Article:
The Last Days of Tech House?

Words by: Daisy Plimmer
Posted: 14/2/18 15:16

 

Tech house hasn’t always been a dirty term. There once was a time when it was the most exciting new sub genre of the day. A time when the raw and unadulterated passion of house was combined with the sleek sci-fi fantasies of techno to make for a perfect middle ground that keep you dancing for days. Coined by Nathan Coles, Terry Francis and Eddie Richards to describe their celebrated nineties club night, Wiggle, the genre was still going strong into the new millennium—look no further than Craig Richards and Lee Burridge’s landmark mixes as Tyrant for proof of that. But now, in 2018, it’s become the preserve of vest wearing ‘roid heads across from the UK to Ibiza, and the Pure Tech House compilations are front and centre of Asda’s CD section. 

The Tyrant glory days - Burridge & Richards in the mix 

We’re not the only ones to notice. Nick Curly—himself a key figure in secondary waves of tech house thanks to establishing the Mannheim sound with his labels 8Bit and Cécille—recently dropped some home truths on his Facebook. “My god there is absolutely terrible tech house being made at the moment,” he said, quite rightly. Tracks such as this one are a perfect case in point. With its obvious use of Faithless vocals and lead synth, claps straight from a sample pack and utterly plastic drum sounds, it couldn’t be more trite or tiresome. A quick look over the month’s ‘Best New Tech House’ on Beatport shows how endemic the problem is: there’s a lazy Fatboy Slim remix, tens of tracks with sweeping whooshes of meaningless white noise and plenty of cases where not a single thought has been given to any semblance of arrangement and instead, dull, dry loops rule OK.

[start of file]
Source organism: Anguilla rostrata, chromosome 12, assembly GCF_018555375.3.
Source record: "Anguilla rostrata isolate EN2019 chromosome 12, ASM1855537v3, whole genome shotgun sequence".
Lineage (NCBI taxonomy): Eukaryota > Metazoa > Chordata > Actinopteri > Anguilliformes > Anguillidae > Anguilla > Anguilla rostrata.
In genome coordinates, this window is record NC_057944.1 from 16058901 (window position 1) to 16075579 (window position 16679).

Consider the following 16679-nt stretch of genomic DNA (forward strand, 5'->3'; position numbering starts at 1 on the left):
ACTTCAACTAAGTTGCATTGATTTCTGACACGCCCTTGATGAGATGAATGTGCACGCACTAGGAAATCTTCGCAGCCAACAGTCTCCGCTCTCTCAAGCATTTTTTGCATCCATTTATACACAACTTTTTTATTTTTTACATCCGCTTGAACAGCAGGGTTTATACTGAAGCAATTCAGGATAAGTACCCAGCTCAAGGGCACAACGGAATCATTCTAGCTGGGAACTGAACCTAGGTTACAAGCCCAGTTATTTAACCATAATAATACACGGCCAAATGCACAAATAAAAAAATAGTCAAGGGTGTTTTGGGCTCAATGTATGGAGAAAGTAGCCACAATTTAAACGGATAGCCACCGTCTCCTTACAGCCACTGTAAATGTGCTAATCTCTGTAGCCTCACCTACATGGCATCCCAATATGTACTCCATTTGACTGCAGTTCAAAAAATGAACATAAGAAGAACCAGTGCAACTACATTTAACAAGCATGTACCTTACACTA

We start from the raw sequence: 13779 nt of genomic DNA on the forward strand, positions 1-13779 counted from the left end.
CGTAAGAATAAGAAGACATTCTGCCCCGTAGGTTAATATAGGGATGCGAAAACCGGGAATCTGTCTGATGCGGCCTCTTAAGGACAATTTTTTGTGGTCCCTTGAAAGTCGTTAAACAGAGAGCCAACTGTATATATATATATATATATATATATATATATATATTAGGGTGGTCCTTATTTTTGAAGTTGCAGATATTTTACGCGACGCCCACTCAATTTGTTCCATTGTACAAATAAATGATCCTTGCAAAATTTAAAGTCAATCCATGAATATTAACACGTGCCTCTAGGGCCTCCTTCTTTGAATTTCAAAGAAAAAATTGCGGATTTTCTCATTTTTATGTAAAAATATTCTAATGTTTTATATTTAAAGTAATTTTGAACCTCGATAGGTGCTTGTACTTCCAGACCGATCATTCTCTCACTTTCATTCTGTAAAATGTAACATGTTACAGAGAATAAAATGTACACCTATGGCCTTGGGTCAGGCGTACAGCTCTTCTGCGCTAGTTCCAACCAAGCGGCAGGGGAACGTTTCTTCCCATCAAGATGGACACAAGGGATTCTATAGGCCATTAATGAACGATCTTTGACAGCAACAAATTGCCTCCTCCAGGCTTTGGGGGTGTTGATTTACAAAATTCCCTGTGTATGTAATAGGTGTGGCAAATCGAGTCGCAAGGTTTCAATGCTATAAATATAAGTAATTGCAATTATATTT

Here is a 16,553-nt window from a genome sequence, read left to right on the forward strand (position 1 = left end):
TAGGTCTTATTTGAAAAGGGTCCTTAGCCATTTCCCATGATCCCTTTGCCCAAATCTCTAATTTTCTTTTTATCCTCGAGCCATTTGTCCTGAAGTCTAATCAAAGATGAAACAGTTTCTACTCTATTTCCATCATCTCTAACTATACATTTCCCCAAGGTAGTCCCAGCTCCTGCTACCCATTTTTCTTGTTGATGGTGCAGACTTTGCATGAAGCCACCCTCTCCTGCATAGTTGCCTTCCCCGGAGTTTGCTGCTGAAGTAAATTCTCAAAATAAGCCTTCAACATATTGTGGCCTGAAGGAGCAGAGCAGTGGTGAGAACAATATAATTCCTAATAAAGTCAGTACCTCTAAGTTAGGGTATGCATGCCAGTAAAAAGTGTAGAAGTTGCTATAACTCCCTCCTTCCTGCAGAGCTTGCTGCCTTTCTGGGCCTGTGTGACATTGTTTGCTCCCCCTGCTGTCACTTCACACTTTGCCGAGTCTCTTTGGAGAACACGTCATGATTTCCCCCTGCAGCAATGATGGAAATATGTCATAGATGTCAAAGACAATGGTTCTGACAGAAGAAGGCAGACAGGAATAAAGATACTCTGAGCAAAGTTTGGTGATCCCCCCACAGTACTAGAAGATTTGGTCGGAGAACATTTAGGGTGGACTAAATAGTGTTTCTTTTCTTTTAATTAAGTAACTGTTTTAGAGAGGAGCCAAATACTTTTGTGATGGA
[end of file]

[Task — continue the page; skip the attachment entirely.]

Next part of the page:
A genre reaching a derivitative state is nothing new

A genre reaching this derivative state is nothing new. Once a sound has had its heyday in the underground, the wider world cottons on, wants a piece of the cool and apes what they’re hearing while adding very little of their own personality to the music. Before long, quantity very much outweighs quantity and the long, slow decent to the bottom begins. Eventually, a genre is wholly discarded for a good few years until the inevitable revival begins. It happened with dubstep, it happened with deep house, it’s happened with tech house, and techno is likely next.

A certain death knell of any style is crossover chart success, commercially available high street CDs or, more recently, appearing on flyers in Vegas. And that’s what’s happened with tech house, which is now replacing EDM as the sound du jour in super clubs such as Wynn Las Vegas, as we reported last month. But the good thing about dance music is that it never sits still. There will always be bedroom producers cooking up weird sonic experiments and clashing together ideas with no regard for the rules. Thankfully, then, the next micro-scene is never far away.

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